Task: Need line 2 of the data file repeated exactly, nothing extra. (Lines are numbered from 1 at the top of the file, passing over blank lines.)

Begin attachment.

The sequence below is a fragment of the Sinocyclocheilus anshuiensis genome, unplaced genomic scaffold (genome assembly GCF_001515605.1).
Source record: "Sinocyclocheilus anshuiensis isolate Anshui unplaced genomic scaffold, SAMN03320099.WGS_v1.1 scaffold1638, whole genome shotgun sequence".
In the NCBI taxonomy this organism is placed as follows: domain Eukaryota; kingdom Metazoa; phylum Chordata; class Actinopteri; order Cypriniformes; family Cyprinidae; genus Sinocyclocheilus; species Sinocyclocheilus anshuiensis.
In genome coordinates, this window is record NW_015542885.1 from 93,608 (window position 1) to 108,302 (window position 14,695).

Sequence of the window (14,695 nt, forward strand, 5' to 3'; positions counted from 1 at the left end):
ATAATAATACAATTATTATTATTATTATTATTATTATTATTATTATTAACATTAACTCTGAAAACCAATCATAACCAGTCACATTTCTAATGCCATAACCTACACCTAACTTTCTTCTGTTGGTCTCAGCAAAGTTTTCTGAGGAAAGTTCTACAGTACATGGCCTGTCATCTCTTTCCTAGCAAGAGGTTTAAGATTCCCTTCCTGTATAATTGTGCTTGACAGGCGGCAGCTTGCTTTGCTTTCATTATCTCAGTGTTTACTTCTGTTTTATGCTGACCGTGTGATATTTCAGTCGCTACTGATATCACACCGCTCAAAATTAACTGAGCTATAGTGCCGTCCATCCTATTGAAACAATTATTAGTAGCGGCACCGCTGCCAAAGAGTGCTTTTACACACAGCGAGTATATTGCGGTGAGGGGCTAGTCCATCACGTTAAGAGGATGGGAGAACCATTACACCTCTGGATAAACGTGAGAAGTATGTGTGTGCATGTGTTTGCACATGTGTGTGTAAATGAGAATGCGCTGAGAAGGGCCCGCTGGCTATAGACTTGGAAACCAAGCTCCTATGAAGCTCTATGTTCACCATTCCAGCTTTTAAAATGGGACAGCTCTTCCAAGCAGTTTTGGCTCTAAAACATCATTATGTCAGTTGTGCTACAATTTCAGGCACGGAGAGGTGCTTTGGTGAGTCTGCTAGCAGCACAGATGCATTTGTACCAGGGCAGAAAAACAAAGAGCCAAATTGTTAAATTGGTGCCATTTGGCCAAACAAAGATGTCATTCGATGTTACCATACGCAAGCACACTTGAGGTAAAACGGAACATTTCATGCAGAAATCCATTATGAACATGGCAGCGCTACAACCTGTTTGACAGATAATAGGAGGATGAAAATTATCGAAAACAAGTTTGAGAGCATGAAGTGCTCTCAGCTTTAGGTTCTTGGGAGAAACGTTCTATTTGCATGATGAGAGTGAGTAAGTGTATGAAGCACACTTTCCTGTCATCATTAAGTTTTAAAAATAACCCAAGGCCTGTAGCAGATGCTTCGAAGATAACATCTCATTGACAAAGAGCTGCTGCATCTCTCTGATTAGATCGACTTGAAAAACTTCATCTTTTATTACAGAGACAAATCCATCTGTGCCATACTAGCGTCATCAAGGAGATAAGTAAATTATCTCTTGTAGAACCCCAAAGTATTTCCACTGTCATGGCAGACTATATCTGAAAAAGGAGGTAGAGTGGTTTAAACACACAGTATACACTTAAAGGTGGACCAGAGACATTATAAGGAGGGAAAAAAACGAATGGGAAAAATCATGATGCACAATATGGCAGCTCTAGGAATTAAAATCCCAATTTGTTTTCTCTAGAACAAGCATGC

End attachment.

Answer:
Source record: "Sinocyclocheilus anshuiensis isolate Anshui unplaced genomic scaffold, SAMN03320099.WGS_v1.1 scaffold1638, whole genome shotgun sequence".